Title: A Slimy Story
Author(s): Michelle Knudsen
Illustrator/Photographer: Paige Billin-Frye
Publisher and Year: The Kane Press, 2004
Number of pages: 32
Tags/Themes: Animals, Science, Fiction, K-5, Meagan DeSalvo
Genre: Informational Fiction
Descriptive Annotation: A Slimy Story is part of a set of stories from Science Solves It. This particular story is under the life science category. The premise of the story is that the young boy Dan has no idea what he is going to buy for his mother’s birthday that is quickly approaching. His brother reveals that he bought their mother gardening gloves because she loves to garden. This makes Dan even more nervous. On Dan’s way to school, he is walking with his friend through the rain. The friend stops him from stepping on worms that have made their way onto the sidewalk. Dan finds worms to be gross and slimy and refuses to touch them. Dan goes through another day still struggling to come up with a gift idea. The next day Dan arrives to school with a worm that was placed on him. This worm becomes the class pet and becomes a source of observation, inquiry, and research for the students. After further researching about worms, Dan decides that they aren’t too bad. The students even learn some important information about worms. Dan finally makes the connection that worms are good for his mother’s garden and decides that he will gift her worms for her garden.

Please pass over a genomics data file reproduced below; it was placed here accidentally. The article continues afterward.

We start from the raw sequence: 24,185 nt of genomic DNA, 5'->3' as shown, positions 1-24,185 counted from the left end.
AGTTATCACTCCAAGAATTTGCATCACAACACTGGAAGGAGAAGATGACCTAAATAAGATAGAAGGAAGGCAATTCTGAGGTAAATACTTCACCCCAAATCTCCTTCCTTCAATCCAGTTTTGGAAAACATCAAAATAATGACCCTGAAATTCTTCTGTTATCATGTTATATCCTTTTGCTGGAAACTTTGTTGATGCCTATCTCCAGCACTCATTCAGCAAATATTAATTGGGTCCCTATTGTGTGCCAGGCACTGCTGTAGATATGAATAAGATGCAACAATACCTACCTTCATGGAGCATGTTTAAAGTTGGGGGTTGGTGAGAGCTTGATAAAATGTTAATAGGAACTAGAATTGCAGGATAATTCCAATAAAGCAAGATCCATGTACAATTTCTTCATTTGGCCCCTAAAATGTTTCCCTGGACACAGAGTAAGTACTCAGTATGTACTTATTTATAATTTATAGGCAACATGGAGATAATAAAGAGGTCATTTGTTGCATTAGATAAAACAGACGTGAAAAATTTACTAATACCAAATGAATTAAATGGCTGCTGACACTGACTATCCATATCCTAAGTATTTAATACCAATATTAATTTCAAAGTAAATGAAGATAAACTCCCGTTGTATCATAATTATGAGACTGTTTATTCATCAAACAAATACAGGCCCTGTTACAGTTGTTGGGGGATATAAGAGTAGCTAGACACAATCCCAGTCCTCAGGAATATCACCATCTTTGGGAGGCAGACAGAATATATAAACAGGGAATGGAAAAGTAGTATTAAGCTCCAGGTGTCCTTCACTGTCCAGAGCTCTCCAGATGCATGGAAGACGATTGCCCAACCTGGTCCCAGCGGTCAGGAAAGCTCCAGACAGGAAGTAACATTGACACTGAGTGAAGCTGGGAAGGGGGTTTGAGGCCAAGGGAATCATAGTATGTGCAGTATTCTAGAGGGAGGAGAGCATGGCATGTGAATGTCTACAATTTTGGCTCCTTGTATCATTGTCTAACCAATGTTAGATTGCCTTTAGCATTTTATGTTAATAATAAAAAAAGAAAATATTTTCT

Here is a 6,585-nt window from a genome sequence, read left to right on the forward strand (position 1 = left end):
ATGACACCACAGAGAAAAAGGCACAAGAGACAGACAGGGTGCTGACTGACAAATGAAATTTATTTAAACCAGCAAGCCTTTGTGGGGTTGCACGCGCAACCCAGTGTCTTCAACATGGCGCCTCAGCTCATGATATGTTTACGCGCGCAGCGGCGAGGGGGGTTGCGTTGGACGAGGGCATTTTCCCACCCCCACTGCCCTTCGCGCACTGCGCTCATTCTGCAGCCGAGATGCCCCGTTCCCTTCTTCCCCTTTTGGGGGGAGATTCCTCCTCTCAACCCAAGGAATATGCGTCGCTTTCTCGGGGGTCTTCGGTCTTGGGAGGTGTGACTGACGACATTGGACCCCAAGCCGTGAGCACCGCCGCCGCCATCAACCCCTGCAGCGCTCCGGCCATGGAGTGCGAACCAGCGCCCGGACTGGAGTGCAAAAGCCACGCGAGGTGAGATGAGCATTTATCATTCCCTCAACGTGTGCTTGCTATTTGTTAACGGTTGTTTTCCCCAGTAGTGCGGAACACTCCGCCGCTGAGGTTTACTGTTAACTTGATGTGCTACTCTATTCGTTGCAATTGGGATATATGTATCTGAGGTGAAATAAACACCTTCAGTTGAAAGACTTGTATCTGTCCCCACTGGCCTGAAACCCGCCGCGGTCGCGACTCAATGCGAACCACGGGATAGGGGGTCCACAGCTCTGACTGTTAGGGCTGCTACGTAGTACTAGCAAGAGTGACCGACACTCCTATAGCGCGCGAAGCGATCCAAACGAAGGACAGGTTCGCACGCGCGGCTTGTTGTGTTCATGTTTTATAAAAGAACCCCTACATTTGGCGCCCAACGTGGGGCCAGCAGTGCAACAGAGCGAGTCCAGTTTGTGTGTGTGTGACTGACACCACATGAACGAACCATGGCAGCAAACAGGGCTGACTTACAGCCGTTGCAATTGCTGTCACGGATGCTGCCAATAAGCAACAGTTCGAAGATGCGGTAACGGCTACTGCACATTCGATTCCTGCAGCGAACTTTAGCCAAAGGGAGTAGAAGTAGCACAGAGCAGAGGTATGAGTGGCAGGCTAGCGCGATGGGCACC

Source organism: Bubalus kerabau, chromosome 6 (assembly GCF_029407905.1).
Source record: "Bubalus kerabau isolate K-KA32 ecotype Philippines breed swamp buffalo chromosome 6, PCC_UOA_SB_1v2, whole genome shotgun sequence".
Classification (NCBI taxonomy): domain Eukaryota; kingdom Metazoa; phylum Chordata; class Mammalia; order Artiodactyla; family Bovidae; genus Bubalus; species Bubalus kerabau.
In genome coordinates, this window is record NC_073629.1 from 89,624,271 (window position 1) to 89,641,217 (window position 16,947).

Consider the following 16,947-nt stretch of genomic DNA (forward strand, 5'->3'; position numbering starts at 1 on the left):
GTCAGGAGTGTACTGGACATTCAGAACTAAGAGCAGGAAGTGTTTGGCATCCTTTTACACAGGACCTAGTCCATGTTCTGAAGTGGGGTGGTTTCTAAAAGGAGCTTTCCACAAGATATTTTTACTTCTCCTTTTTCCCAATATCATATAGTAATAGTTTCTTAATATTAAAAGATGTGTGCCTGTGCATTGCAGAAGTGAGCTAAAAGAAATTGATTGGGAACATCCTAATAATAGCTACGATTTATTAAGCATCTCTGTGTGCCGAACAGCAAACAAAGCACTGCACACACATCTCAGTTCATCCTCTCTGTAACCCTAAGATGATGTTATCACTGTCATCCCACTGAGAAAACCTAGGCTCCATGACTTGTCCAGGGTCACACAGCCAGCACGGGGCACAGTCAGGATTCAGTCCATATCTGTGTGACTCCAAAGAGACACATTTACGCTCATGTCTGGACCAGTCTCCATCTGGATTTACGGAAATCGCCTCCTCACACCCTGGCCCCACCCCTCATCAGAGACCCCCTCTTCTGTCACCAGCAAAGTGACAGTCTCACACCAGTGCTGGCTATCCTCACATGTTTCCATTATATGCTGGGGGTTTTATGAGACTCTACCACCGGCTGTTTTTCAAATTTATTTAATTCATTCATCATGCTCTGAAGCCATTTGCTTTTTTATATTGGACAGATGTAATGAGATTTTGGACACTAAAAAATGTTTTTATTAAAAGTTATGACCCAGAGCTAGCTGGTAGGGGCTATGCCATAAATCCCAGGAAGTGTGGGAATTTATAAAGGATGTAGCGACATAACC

Linguistic and Cultural Diversity Analysis: On most of the pages, there is more facts and information about worms that further teach the science material. Michelle Knudsen was able to weave in the science information into a fun book for students. The book not only teaches about the worms, but also about scientific inquiry. The last page of the book is a further extension activity that calls on students to “think like a scientist”.
Interdisciplinary Connections: Science is definitely the focus of the book. Students are indirectly taught how to think like scientists through a possibly applicable or understandable situation. Obviously the students learn about worms, but they also learn how to infer, question, and research a topic.
Other Information: This whole set of books classified under Science Solves it is supposed to be geared from grades K-3, but depending on your students, you could even go older to get the ideas going among your students.